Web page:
A senior source within the security apparatus confided to the Algiers Herald how the authorities were and continue to falsely announce the capture or killing of supposed terrorists – twice to trice a week through the regime’s affiliated media. The aim of such a move being twofold: scare the West and in particular neighbouring European nations whose worst nightmare would be yet another migratory crisis and the spread of the Islamic State’s influence on one hand; and on the other hand, scare the Algerian people, who in the 90s, experienced a decade of Islamic fundamentalism linked terrorism.

In addition to these manoeuvres, the regime started resorting to “baltaguias“, essentially paid ex-convicts, local drug dealers, sexual offenders and pretty much everyone in between. The state-sponsored delinquents assaulted women, children and the elderly, in some instance using knives, in others using batons, under the protective watch of police officers who appeared to be encouraging their behaviour.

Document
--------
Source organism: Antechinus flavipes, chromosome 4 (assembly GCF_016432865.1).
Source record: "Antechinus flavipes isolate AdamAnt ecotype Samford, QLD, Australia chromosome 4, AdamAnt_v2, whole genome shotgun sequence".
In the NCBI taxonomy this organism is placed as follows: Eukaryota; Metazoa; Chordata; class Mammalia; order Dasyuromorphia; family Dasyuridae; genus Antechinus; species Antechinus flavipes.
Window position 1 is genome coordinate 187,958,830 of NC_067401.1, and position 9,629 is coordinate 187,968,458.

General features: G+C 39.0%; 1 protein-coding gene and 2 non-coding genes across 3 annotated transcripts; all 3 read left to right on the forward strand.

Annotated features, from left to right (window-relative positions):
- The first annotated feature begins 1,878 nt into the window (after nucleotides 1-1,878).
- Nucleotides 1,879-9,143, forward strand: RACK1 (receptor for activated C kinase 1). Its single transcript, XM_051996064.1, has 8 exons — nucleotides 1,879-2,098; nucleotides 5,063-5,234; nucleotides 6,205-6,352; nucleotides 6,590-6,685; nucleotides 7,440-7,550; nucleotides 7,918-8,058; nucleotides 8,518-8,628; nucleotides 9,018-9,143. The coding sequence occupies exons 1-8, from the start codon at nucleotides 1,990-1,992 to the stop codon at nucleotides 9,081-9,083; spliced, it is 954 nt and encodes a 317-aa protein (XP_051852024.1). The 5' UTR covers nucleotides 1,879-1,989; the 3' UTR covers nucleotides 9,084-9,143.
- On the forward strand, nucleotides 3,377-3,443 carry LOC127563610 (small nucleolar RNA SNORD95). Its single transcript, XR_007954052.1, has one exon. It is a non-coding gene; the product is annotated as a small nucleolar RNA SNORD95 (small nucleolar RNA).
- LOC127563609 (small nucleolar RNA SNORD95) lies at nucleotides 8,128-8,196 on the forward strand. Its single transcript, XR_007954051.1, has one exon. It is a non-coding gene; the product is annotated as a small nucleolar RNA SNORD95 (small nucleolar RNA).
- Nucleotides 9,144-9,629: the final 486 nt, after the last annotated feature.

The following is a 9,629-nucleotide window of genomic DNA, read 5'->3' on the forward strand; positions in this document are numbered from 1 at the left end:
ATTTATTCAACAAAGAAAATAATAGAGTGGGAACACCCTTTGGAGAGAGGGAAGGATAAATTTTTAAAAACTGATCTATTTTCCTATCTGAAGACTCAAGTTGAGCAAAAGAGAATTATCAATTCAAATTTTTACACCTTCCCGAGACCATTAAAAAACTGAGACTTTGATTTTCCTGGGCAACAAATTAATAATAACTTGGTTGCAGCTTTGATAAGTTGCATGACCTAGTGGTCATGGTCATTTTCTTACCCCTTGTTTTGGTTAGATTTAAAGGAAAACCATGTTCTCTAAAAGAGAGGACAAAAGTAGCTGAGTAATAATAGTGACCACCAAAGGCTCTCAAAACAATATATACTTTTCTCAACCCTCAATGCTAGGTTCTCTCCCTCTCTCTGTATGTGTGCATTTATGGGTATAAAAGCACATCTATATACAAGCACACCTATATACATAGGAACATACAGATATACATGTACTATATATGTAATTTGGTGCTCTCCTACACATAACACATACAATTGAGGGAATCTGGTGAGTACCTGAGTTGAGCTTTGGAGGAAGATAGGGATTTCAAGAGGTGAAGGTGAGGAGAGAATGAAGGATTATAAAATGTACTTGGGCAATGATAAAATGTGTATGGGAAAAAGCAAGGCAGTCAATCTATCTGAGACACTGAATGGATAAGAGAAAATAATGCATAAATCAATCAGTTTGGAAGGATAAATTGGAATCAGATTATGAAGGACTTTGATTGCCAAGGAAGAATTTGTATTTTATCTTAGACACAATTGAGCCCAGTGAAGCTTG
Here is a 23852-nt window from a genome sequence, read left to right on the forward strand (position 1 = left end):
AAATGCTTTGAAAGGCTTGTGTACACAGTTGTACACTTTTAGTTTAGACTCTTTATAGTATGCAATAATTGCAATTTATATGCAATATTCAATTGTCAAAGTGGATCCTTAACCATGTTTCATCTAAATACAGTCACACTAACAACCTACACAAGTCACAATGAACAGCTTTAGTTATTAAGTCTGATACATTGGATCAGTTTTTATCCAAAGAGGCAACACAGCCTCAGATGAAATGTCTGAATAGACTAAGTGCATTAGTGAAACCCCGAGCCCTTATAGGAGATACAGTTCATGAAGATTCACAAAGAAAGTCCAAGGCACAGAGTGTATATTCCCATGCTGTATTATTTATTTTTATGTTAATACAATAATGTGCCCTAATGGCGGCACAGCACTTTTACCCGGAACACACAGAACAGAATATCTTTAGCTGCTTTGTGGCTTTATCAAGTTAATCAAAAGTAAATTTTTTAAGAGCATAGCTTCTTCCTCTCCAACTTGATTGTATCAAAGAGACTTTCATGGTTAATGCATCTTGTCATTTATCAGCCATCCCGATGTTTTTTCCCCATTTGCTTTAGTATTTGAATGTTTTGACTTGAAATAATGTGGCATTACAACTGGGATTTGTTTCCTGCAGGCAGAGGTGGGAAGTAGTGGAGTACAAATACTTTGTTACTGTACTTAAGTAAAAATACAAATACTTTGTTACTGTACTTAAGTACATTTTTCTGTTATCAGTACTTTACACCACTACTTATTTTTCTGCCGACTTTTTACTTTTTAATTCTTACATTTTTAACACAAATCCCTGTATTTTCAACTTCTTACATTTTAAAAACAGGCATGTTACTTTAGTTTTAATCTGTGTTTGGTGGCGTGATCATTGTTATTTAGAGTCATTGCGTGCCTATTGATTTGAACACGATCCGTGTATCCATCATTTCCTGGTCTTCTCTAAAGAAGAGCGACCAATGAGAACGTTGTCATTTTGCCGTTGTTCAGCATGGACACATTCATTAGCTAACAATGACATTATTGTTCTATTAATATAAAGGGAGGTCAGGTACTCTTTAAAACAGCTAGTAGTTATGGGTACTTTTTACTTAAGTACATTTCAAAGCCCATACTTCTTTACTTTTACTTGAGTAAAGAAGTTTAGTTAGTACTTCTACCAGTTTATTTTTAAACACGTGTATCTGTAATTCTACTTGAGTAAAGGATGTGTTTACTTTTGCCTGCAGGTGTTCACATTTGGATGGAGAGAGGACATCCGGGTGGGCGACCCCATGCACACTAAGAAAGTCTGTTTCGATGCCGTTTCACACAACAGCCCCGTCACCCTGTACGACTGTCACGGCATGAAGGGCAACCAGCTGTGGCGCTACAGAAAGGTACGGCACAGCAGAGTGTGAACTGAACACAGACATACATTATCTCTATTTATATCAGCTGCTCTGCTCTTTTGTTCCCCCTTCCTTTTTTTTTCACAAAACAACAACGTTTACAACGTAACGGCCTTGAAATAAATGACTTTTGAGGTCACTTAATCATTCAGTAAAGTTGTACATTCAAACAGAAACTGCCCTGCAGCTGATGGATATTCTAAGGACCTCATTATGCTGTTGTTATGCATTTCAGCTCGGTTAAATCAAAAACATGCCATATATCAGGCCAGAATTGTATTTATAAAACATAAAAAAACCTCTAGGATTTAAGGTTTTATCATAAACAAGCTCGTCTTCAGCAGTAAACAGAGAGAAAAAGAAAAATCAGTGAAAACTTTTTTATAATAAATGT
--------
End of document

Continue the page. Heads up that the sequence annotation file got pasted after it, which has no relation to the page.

‘Baltaguias’ are filmed assaulting demonstrators in Bordj Bou Arréridj.

A number of demonstrators’ sustained eye injuries as a result of the police intentionally firing rubber bullets while aiming for their heads.

A group of delinquents among police officers.

To identify, name and shame the delinquents, a campaign was promptly organised across social media. Resulting in the delinquents being identified as local drug dealers. Some were drug addicts, who the authorities provided drugs to in exchange of assaulting the demonstrators, according to testimonies that emerged on social media. Among the offenders, some were identified as undercover police officers.